- Associated Press - Thursday, December 25, 2014

LINCOLN, Neb. (AP) - Pakiza Shirinova has spent the year helping American cities save themselves from potential disaster. She flew from Nebraska to New Jersey - sometimes twice a month - to lead community meetings and guide municipal leaders there through the steps of hazard mitigation.

Of course, the Kyrgyzstan native had to overcome a language barrier. Like the time a New Jersey official was trying to tell her about his town’s “would-ah” treatment plant.

The travel was tiring, and she looked forward to the return trips.

“Coming home to Lincoln always feels really good,” she told the Lincoln Journal Star (http://bit.ly/1JNZkVj ). “It feels comfortable.”

The 30-year-old was just months out of grad school at the University of Nebraska-Lincoln when JEO Consulting asked her to coordinate its new East Coast project.

“She’s just one of those people,” said company President Rob Brigham. “She has such an incredible personality.”

Now, she also has ticket for a 22-hour trip that will carry her to her childhood home in Kant, a Columbus-size city in the shadow of her country’s capital and the place she first heard the word Nebraska.

It’s a one-way flight.

Pakiza Shirinova was born several years before her country declared its independence from the Soviet Union, and several years before her parents befriended a young Peace Corps volunteer from America.

“Pakiza’s family basically adopted my son,” said Wayne Drummond, an architecture professor and former department chair at the University of Nebraska-Lincoln. “He spent so much time over there at her house.”

Todd Drummond would tell Pakiza about the United States, and the girl wanted to go. As a high school student, she applied for an exchange program three years in a row. She was denied all three times.

The Peace Corps volunteer watched all of this and had an idea. His parents had moved to Crete, Nebraska, and the private college near their new home offered an intensive English language program for international students. He offered to pay her way.

Pakiza was 17. She had never left her country. She’d only flown once before. She landed in Nebraska in June 2002.

And just as her parents had taken care of Todd Drummond when he was so far from home, his parents insisted she stay with them.

She was supposed to stay the summer, but she didn’t fly home until after Christmas. And in those months, Wayne and Gayle Drummond showed her the country, taking her to Washington, Las Vegas, California and Mount Rushmore, which she had seen in a textbook back in Kyrgyzstan.

“It changed the world for me,” she said. “It kind of turned things upside down in a good way.”

After she returned home, she studied for another semester at the American University of Central Asia. But then her father switched jobs, and they couldn’t afford the university, and Pakiza transferred to the Soviet-style Academy of Finance and Economics.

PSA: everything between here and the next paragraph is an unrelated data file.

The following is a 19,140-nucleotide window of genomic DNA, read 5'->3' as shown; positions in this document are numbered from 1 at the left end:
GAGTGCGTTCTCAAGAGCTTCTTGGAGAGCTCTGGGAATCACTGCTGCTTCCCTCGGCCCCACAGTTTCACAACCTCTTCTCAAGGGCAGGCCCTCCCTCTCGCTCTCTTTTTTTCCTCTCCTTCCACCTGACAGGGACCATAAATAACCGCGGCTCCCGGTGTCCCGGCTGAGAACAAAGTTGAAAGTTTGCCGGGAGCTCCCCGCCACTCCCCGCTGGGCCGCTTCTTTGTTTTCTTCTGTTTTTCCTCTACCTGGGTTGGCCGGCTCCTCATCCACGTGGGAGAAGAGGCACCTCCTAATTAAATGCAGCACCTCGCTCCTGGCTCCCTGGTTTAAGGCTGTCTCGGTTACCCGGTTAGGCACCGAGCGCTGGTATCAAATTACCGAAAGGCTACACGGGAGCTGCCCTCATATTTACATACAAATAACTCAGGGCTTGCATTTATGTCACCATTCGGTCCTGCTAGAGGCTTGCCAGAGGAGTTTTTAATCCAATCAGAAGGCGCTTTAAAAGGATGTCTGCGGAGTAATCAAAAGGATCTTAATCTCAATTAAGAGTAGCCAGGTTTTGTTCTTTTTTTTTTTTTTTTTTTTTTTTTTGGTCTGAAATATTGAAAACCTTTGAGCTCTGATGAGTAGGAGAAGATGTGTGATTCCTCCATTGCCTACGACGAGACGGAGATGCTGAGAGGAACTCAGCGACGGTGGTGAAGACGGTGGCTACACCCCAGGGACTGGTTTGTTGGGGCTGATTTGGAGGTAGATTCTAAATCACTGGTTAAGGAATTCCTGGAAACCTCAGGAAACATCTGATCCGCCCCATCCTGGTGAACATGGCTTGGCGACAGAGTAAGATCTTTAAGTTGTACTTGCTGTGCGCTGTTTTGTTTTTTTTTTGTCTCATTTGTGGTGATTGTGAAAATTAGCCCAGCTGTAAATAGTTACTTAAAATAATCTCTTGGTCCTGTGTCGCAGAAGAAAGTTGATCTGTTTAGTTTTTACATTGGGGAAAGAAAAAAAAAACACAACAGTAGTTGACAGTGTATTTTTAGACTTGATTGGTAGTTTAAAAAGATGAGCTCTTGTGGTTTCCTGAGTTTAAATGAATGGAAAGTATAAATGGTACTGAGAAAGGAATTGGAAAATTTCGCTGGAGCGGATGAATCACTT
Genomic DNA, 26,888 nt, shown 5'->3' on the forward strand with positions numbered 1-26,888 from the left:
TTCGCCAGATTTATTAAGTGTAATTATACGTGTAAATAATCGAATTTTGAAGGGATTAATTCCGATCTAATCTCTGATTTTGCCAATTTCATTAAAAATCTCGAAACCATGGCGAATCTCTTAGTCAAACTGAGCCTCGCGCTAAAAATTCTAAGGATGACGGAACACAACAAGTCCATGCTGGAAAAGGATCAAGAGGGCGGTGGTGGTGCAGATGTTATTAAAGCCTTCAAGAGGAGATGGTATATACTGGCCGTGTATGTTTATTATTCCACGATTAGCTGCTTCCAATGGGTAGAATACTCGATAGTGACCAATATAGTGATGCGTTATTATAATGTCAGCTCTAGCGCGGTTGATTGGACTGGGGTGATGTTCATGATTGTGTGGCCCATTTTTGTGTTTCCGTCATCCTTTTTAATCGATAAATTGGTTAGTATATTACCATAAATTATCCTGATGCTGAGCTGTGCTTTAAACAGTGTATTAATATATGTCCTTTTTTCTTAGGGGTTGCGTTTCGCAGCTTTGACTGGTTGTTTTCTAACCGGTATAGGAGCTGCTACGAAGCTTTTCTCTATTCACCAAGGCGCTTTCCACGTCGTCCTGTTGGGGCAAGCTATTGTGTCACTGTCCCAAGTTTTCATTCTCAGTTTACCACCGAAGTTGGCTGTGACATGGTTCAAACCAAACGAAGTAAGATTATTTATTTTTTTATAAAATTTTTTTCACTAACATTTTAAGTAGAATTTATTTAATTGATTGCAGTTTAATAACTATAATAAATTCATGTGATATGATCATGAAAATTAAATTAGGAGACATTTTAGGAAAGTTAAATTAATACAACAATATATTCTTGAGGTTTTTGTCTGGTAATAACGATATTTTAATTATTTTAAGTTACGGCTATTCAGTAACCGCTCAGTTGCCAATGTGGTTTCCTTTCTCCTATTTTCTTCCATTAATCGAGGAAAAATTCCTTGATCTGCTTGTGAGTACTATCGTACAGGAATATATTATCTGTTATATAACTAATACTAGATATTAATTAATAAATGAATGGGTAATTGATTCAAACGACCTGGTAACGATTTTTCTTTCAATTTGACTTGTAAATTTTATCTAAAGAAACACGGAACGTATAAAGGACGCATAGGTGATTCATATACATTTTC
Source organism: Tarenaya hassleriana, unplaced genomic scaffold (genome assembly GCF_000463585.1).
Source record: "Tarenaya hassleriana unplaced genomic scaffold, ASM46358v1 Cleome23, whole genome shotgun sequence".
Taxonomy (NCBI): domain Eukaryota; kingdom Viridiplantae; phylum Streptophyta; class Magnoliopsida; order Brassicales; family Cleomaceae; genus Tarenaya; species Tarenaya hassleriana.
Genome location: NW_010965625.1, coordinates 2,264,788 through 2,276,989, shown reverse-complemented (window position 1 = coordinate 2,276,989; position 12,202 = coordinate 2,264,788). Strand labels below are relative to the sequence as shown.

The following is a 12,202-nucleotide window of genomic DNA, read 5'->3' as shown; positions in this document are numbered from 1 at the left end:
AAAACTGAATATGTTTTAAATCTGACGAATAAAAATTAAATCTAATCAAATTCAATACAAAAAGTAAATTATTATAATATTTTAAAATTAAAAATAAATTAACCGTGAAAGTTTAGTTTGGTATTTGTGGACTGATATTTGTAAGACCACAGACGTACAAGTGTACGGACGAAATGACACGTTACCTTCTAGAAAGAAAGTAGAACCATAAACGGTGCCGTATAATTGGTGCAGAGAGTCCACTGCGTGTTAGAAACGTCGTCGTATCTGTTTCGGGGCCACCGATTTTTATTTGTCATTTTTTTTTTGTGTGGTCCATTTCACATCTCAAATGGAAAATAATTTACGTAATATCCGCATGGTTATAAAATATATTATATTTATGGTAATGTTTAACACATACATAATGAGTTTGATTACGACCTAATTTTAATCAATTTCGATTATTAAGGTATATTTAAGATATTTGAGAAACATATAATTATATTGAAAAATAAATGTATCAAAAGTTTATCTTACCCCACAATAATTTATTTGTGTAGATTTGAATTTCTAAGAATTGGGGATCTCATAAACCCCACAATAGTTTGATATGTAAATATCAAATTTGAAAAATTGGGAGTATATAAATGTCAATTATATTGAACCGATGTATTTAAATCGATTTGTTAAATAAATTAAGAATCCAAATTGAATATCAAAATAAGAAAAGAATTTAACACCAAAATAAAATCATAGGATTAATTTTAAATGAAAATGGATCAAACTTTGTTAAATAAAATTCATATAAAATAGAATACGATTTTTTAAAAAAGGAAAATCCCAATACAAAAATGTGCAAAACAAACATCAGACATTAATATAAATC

She was miserable.

“It was a drastic change. It was very rigid. It was very dark. I wasn’t learning anything. You follow the process, not the other way around.”

She took a part-time job with the student exchange group that had rejected her own applications in high school. She clerked at first, made copies. But within months, she was traveling Kyrgyzstan, recruiting candidates, conducting the selection process.

In 2009 Pakiza traveled to Crete and moved in with the Drummonds. She graduated with a business degree and worked at UNL’s College of Architecture for a year. Then she started grad school there: community and regional planning.

She felt at home here, now, in Nebraska.

“I’ve been totally immersed,” she said. “And completely Americanized.”

She’d interned at JEO as a grad student, and the company took her on full-time after she got her master’s degree last December.

It also started doing all it could to prevent her from buying that plane ticket.

The clock started ticking after she was handed her master’s degree: 12 months, the term of the Optional Practical Training extension to her student visa. When that expired, she had to go home, back to Kant.

But Pakiza - and JEO - had an option: If she earned an H-1B visa, for those working in a specialty occupation, she could stay longer. The application window opens April 1 but closes quickly under the pressure of far more requests than available slots.

The company helped with her paperwork. But her application was denied, and she knew this would be her last year here.

Still, JEO hasn’t given up. The company hired an immigration attorney to help prepare Pakiza’s application for April 1, 2015. If it’s accepted, she’ll return to Nebraska to resume her work.

“I don’t see myself staying in Kyrgyzstan too long. There’s nothing there.”

She’s surrounded by people who want her to come back. Her co-workers at JEO. The Drummonds, her adopted family, who feel like they’re watching a daughter go off, a long way, to college.

“All of us are very sad,” Wayne Drummond said. “We’re all going to miss her.”

She flies out Jan. 11.

“I kept pushing it back for as long as I could,” she said. “Once you have the date, everything becomes real. There’s a date you’re going to leave the country.”

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